The thing’s got Barbara Carrera, a score by Henry Mancini and beautiful European locations, a combo which for me is totally ideal but just about nothing in CONDORMAN maintains any interest. Directed by Charles Jarrott and written by Marc Stirdivant (inspired by Robert Sheckley’s novel “The Game of X”) the story has potential but no real juice to it and saying that it’s just a kids’ movie from Disney is no excuse—for the record, this is actually one of their earliest PG titles. There’s something wrong with any movie with location work in Paris, Monaco, Switzerland, etc. that plays so bland, not to mention one that traps you with one of the most annoying lead characters imaginable. The film continuously seems to ignore interesting paths it could go down that you wonder if they were going to be this lackadaisical with everything why didn’t they just shoot the whole thing in Burbank. The story is dull, the chase scenes are lame, the secondary bad guys are uninteresting and whole plot points feel jumped over at various points as if they just didn’t feel like going to the trouble to shoot those scenes. Any attempt at being a Bond spoof comes off as lackluster at best and even the plot point that Woody uses this opportunity to have his own designs actually made for him by the government (ridiculous, but there’s at least potential for comedy) never feels exploited in any way that ever becomes clever or fun—they couldn’t do a copy of the Q lab to go for a few laughs? There’s no real style, very little is funny (“Make it a triple” is a good line, I’ll give it that much), very little even comes close to being exciting. Even when there’s potential for conflict between the leads, the film dispenses with it as quickly as possible. All of the comic book details come off as phony as well, though I doubt anyone making it ever cared. Yeah, it’s just a Disney movie, but they made some good ones at some point, didn’t they? If I was ok with all this when I was a kid, and I think I was, I’d rather not think about it.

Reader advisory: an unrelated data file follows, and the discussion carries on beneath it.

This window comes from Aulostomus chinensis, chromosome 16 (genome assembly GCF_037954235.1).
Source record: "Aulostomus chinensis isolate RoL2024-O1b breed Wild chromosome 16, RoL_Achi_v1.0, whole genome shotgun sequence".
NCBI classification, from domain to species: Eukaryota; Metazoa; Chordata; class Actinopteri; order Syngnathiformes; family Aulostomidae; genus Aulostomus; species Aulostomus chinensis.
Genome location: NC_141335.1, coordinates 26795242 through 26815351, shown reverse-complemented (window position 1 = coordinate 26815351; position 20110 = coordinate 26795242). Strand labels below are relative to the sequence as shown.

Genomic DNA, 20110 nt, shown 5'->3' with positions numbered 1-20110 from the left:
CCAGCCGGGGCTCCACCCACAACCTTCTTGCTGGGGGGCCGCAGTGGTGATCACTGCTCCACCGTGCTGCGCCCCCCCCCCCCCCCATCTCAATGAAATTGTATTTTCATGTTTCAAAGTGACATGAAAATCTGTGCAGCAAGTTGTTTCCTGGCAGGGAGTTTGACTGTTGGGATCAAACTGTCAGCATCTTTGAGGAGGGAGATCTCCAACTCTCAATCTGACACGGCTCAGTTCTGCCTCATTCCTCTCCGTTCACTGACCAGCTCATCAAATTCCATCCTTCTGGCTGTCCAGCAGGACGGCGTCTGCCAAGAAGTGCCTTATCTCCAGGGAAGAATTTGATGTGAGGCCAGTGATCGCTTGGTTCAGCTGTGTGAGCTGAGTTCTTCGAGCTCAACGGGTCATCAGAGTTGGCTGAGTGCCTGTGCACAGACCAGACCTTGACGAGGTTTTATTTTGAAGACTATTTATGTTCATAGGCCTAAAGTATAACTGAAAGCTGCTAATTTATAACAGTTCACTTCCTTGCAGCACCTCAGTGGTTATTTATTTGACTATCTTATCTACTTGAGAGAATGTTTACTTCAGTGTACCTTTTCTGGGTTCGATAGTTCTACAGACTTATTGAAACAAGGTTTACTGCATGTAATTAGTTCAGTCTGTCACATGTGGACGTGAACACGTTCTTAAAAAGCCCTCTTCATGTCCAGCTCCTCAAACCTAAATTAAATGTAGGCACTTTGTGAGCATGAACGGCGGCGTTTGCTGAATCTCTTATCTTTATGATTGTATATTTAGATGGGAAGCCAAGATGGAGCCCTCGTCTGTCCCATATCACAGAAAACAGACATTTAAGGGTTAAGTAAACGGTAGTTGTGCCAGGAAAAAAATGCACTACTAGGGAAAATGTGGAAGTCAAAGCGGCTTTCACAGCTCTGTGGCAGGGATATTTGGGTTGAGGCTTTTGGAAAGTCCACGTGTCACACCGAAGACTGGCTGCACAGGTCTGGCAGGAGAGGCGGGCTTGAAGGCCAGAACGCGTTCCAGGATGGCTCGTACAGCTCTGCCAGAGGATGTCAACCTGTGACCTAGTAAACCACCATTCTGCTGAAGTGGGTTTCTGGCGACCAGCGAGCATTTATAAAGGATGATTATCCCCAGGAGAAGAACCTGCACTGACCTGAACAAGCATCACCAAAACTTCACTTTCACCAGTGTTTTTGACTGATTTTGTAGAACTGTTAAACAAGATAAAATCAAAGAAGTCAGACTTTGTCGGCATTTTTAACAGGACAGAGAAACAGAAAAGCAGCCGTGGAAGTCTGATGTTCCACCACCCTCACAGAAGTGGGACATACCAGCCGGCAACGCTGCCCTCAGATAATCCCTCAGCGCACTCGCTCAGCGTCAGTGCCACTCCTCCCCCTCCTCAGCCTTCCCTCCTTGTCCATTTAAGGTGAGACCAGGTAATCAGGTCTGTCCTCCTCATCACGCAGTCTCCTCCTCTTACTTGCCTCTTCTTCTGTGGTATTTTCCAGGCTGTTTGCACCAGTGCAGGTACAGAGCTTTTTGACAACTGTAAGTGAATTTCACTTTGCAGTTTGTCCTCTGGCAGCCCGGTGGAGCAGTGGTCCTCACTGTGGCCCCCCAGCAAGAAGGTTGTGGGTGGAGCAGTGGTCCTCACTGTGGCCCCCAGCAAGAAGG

It’s too bad because there really is potential in a light-hearted superhero/caper combo about an artist forced into bringing his creation to real life and, so help me, it wouldn’t be a bad choice for a remake. The location work does at least give the whole thing a sense of scope and there’s one helicopter shot during the boat chase near the end (for all I know it’s second unit) in which a bad guy’s boat is revealed to be following the heroes that comes off as so purely cinematic that for a few seconds the thing actually becomes exciting. But the moment ends pretty quickly. The special effects range from blatantly visible wires holding up the stuntman in action to weak rearscreen work but if any of this succeeded in being fun how much would any of that matter? This sort of thing just worked better in the 60s than the 80s ( I guess this is where I make the obligatory DANGER: DIABOLIK reference) but either way the Disney formula at any point in time probably meant the basic approach would always have been pretty toothless.